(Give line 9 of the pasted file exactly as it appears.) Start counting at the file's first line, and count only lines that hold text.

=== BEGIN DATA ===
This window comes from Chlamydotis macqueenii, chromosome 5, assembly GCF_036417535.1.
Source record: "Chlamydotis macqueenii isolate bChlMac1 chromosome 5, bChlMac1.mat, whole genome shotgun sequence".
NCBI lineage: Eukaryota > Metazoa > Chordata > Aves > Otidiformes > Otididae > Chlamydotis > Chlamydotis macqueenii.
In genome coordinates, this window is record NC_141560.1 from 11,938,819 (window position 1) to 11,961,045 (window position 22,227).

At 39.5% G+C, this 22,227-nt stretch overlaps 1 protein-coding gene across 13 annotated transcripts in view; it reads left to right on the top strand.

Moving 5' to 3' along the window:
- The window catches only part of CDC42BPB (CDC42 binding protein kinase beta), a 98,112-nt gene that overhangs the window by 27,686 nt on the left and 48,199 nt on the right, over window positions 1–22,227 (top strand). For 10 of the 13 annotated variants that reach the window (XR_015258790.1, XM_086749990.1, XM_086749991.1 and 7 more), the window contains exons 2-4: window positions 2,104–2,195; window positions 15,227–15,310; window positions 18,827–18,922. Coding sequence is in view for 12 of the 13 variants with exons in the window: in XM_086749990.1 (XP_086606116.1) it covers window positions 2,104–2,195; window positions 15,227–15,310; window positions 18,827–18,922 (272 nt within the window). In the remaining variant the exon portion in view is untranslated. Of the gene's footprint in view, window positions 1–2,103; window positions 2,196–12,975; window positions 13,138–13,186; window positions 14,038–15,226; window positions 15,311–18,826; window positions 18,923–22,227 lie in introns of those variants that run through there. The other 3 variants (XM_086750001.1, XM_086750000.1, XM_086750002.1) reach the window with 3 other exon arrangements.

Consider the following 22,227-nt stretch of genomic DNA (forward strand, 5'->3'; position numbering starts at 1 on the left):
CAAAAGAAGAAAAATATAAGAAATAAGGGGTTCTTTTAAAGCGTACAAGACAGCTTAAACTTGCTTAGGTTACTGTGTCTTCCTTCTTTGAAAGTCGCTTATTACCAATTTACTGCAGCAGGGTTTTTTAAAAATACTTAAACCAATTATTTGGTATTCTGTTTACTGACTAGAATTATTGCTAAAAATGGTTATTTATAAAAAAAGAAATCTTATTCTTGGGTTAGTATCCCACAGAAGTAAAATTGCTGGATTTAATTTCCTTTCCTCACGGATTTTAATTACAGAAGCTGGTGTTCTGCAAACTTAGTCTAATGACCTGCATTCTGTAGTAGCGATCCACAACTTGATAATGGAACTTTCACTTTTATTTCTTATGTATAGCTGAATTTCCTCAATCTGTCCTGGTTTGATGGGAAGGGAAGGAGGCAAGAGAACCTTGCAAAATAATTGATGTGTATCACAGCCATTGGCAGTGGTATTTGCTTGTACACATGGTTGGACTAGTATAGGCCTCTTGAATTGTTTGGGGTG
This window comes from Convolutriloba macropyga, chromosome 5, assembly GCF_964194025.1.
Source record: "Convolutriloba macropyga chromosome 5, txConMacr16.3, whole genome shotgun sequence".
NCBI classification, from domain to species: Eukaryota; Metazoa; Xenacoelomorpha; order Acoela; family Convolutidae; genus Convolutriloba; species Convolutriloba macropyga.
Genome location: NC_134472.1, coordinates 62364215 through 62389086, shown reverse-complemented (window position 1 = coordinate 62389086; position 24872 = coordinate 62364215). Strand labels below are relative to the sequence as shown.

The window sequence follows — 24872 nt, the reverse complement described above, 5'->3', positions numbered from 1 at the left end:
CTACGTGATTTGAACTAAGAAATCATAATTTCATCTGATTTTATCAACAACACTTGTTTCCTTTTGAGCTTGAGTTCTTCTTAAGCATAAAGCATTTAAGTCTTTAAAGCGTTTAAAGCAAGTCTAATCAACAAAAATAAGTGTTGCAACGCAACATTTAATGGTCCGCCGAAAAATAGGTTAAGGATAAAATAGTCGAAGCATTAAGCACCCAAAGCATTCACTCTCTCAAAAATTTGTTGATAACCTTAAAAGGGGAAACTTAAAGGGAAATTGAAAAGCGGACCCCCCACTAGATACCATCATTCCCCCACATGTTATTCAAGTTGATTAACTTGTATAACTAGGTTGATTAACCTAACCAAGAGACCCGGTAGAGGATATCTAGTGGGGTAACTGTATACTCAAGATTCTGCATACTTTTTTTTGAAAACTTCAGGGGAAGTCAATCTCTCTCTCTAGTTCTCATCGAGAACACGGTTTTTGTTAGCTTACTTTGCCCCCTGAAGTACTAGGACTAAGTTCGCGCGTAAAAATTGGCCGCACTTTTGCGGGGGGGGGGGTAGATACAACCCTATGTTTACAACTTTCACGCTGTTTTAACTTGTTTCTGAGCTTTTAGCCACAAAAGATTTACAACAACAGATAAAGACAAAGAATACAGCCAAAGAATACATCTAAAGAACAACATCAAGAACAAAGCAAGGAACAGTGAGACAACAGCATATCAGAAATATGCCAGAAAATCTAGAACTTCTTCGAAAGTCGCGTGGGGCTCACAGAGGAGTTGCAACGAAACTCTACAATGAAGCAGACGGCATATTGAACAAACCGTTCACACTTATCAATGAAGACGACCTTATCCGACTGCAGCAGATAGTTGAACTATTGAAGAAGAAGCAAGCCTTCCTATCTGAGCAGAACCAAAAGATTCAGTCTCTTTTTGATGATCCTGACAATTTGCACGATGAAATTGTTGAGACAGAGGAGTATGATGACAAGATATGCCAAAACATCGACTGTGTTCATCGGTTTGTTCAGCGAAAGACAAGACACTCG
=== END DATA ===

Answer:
CAAAAGAAGAAAAATATAAGAAATAAGGGGTTCTTTTAAAGCGTACAAGACAGCTTAAACTTGCTTAGGTTACTGTGTCTTCCTTCTTTGAAAGTCGCTTATTACCAATTTACTGCAGCAGGGTTTTTTAAAAATACTTAAACCAATTATTTGGTATTCTGTTTACTGACTAGAATTATTGCTAAAAATGGTTATTTATAAAAAAAGAAATCTTATTCTTGGGTTAGTATCCCACAGAAGTAAAATTGCTGGATTTAATTTCCTTTCCTCACGGATTTTAATTACAGAAGCTGGTGTTCTGCAAACTTAGTCTAATGACCTGCATTCTGTAGTAGCGATCCACAACTTGATAATGGAACTTTCACTTTTATTTCTTATGTATAGCTGAATTTCCTCAATCTGTCCTGGTTTGATGGGAAGGGAAGGAGGCAAGAGAACCTTGCAAAATAATTGATGTGTATCACAGCCATTGGCAGTGGTATTTGCTTGTACACATGGTTGGACTAGTATAGGCCTCTTGAATTGTTTGGGGTG